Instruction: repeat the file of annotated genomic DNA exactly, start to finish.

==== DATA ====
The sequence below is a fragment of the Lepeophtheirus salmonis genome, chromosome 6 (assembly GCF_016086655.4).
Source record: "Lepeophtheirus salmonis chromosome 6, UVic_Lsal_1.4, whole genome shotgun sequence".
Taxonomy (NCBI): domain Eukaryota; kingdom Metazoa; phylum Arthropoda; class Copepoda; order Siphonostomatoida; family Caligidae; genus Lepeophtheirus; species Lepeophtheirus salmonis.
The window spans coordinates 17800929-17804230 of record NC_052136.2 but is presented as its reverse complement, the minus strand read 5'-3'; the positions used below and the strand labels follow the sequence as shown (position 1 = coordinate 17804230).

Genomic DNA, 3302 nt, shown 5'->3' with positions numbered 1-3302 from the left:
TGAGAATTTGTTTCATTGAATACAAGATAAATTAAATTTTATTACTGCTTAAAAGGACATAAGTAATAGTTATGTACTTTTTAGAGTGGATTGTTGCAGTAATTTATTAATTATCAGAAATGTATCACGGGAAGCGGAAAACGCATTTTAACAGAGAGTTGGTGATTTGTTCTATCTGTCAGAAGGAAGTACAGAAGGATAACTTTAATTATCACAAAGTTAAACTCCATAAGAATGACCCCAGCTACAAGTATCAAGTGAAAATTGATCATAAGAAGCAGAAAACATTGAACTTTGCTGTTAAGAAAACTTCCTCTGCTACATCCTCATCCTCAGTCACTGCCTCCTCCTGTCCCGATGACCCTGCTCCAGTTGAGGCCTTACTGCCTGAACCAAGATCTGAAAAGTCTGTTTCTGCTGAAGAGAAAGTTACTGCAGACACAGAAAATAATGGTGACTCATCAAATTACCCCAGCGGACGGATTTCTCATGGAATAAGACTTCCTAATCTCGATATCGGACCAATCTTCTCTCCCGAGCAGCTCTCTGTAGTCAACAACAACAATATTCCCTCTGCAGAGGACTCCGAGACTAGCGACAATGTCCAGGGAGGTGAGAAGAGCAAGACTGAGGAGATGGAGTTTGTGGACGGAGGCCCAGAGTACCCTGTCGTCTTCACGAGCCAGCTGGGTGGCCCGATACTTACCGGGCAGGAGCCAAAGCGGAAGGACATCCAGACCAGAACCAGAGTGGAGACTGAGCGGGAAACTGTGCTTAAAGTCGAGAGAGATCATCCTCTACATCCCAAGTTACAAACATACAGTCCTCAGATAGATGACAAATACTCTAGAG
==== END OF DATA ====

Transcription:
The sequence below is a fragment of the Lepeophtheirus salmonis genome, chromosome 6 (assembly GCF_016086655.4).
Source record: "Lepeophtheirus salmonis chromosome 6, UVic_Lsal_1.4, whole genome shotgun sequence".
Taxonomy (NCBI): domain Eukaryota; kingdom Metazoa; phylum Arthropoda; class Copepoda; order Siphonostomatoida; family Caligidae; genus Lepeophtheirus; species Lepeophtheirus salmonis.
The window spans coordinates 17800929-17804230 of record NC_052136.2 but is presented as its reverse complement, the minus strand read 5'-3'; the positions used below and the strand labels follow the sequence as shown (position 1 = coordinate 17804230).

Genomic DNA, 3302 nt, shown 5'->3' with positions numbered 1-3302 from the left:
TGAGAATTTGTTTCATTGAATACAAGATAAATTAAATTTTATTACTGCTTAAAAGGACATAAGTAATAGTTATGTACTTTTTAGAGTGGATTGTTGCAGTAATTTATTAATTATCAGAAATGTATCACGGGAAGCGGAAAACGCATTTTAACAGAGAGTTGGTGATTTGTTCTATCTGTCAGAAGGAAGTACAGAAGGATAACTTTAATTATCACAAAGTTAAACTCCATAAGAATGACCCCAGCTACAAGTATCAAGTGAAAATTGATCATAAGAAGCAGAAAACATTGAACTTTGCTGTTAAGAAAACTTCCTCTGCTACATCCTCATCCTCAGTCACTGCCTCCTCCTGTCCCGATGACCCTGCTCCAGTTGAGGCCTTACTGCCTGAACCAAGATCTGAAAAGTCTGTTTCTGCTGAAGAGAAAGTTACTGCAGACACAGAAAATAATGGTGACTCATCAAATTACCCCAGCGGACGGATTTCTCATGGAATAAGACTTCCTAATCTCGATATCGGACCAATCTTCTCTCCCGAGCAGCTCTCTGTAGTCAACAACAACAATATTCCCTCTGCAGAGGACTCCGAGACTAGCGACAATGTCCAGGGAGGTGAGAAGAGCAAGACTGAGGAGATGGAGTTTGTGGACGGAGGCCCAGAGTACCCTGTCGTCTTCACGAGCCAGCTGGGTGGCCCGATACTTACCGGGCAGGAGCCAAAGCGGAAGGACATCCAGACCAGAACCAGAGTGGAGACTGAGCGGGAAACTGTGCTTAAAGTCGAGAGAGATCATCCTCTACATCCCAAGTTACAAACATACAGTCCTCAGATAGATGACAAATACTCTAGAG